Are you qualified?

1977 Ford Pinto Cruising Wagon

1977 Ford Pinto Cruising Wagon (Photo credit: Wikipedia)


We are all in sales.  Whether it’s selling our idea of a great vacation to our wife or selling a Ford Pinto to a bizarre classic car enthusiast.

We are all buying something, too.  It can be your 3 year old’s proposal to have a cookie before dinner or the ill-advised, 3,000 calorie loaded potato skins at Hooligans.

Qualifying is the key to make the most of our time (and effort) for selling and buying.

A key goal is to get to ‘No’ quickly.  So you can know whether the prospect is worth your time and effort.  The sooner you get to no, the sooner you know … and can move on with your time and energy.

The same is true on the buy side, too … particularly with long-term purchases – new houses, construction, software, insurance.  Again, the sooner you get to no, the sooner you know.

As  a seller, can I trust the buyer has the ability to make the decision and fund the purchase?   Can I trust they’re serious in their inspection of me and my product.  Or can I trust the seller to deliver on their promises and provide the value I need?

Do they really have the intent to buy?   Are they serious buyers?   Or am I product porn – providing a masturbatory, shopping experience … they get excited at the prospect of having something they can never have.  The sellers’ time gets used and tossed out like a magazine.

There are false sellers, too.  Selling to the company they can’t support or deliver to.  Selling the house they really aren’t willing to part with (so they reject every offer).

A wise buyer qualifies a seller/service provider.  Is the seller’s company solvent, do they have a track record, will they be around tomorrow?  A wise seller qualifies a buyer.  Do they have the money?  Do they have the need?  Can they make the decision?

Sometimes friends ask me if I know of any jobs or opportunities.  I tell them, “Shoot me your resume.  I’ll see who I know.”   I ask for the resume for three main reasons.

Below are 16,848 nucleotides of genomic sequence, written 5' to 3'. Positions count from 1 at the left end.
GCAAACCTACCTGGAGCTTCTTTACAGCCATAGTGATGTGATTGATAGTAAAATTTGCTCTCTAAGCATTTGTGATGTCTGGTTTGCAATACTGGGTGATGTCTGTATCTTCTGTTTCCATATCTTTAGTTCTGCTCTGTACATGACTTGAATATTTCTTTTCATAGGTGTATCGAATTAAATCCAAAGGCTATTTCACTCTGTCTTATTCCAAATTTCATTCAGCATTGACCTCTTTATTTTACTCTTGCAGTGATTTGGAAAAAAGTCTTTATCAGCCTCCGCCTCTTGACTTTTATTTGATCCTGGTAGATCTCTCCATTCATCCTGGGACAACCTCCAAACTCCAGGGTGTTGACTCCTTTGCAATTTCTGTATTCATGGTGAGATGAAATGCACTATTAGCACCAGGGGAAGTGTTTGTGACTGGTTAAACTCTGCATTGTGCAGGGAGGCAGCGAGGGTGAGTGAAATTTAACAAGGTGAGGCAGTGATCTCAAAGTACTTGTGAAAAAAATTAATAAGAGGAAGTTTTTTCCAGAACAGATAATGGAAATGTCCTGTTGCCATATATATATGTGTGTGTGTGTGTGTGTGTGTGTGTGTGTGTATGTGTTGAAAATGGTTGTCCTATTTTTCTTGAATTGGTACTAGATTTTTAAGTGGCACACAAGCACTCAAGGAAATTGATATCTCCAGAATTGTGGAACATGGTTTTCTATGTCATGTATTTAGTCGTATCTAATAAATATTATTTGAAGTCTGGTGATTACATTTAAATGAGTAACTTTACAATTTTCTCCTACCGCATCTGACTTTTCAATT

1. To understand what they’re looking for – so a good match can be made
  2. To see if they can write – a poorly written resume is the calling card of someone who won’t get called
  3. To qualify their seriousness – this is the most important … are they committed or do they want benefits with no effort

If they aren’t committed enough to get a me a resume, they are not qualified for me to recommend them to a friend for an opportunity.  The quality of the resume also helps with this.  Poor resume, unqualified.

97% of people will not follow-through.  I won’t get a resume.  I might never hear from them again.

This is a good way to qualify friends and acquaintances when they bring up the awkward question about whether you know of any opportunities.

This is the same thing organizations and investors do.  They test you.

“Great idea.  Send me a proposal on that.”   “Interesting perspective, can you add a page with a chart showing XYZ to tell the story more clearly?”   “Nice mock-up, call me when you have a working prototype.”

Sometimes the qualifying request reflects masturbatory BS.  The person qualifying you is just trying to feel important.   Or they’re just passive aggressively saying no.   They ask for changes that don’t increase value or impact.  Moving pixels on a page doesn’t add value, it just adds a sense of importance to the person who asked for it.

Often times it’s a legitimate attempt to A- delegate effectively, B- fully engage you, and C- qualify you and your ability to follow-through and execute.

Qualifying is really about establishing trustworthiness.

Ideas are easy.  Execution is hard.  Asking someone to execute, no matter how small the request, lets the requester see if you follow-through.  The result tells them you are worth investing time and energy in.  It tells them you have potential that can be realized.  It tells them you can get stuff done.

Qualifying saves time.  It connects us with quality people.  It tests those who think they want to succeed but don’t have the perseverance to succeed at succeeding.  Qualifying is about testing qualities.  After passing the test, you are qualified.

Are you qualified for the new job or opportunity you say you want?   What tests are you passing, failing, or worse yet, avoiding?

They’ll only know you’re qualified if you take the test.  They’ll only test you if you show them you want an opportunity.

Showing up is the first test.  Pass the first test and you’ll be given another.  And another.  And another.  Each time improving your qualifications.

Are you qualified?


Additional Resources